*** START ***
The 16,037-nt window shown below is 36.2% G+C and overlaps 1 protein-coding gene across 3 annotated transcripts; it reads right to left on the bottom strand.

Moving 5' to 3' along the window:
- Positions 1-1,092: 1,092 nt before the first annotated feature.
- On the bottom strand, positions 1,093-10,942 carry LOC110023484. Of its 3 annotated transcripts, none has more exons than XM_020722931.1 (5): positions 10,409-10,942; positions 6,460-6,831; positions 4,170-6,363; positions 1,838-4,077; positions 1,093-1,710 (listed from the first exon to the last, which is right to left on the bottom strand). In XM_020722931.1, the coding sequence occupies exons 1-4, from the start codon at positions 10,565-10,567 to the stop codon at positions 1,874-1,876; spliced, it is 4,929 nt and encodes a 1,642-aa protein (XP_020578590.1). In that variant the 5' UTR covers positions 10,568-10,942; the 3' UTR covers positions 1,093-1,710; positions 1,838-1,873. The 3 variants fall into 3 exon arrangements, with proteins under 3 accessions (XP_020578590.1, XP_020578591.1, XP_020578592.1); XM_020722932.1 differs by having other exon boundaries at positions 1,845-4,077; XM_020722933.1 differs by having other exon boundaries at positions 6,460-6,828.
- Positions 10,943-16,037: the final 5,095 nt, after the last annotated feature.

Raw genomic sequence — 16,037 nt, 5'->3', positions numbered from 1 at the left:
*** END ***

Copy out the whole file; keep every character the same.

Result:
The 16,037-nt window shown below is 36.2% G+C and overlaps 1 protein-coding gene across 3 annotated transcripts; it reads right to left on the bottom strand.

Moving 5' to 3' along the window:
- Positions 1-1,092: 1,092 nt before the first annotated feature.
- On the bottom strand, positions 1,093-10,942 carry LOC110023484. Of its 3 annotated transcripts, none has more exons than XM_020722931.1 (5): positions 10,409-10,942; positions 6,460-6,831; positions 4,170-6,363; positions 1,838-4,077; positions 1,093-1,710 (listed from the first exon to the last, which is right to left on the bottom strand). In XM_020722931.1, the coding sequence occupies exons 1-4, from the start codon at positions 10,565-10,567 to the stop codon at positions 1,874-1,876; spliced, it is 4,929 nt and encodes a 1,642-aa protein (XP_020578590.1). In that variant the 5' UTR covers positions 10,568-10,942; the 3' UTR covers positions 1,093-1,710; positions 1,838-1,873. The 3 variants fall into 3 exon arrangements, with proteins under 3 accessions (XP_020578590.1, XP_020578591.1, XP_020578592.1); XM_020722932.1 differs by having other exon boundaries at positions 1,845-4,077; XM_020722933.1 differs by having other exon boundaries at positions 6,460-6,828.
- Positions 10,943-16,037: the final 5,095 nt, after the last annotated feature.

Raw genomic sequence — 16,037 nt, 5'->3', positions numbered from 1 at the left: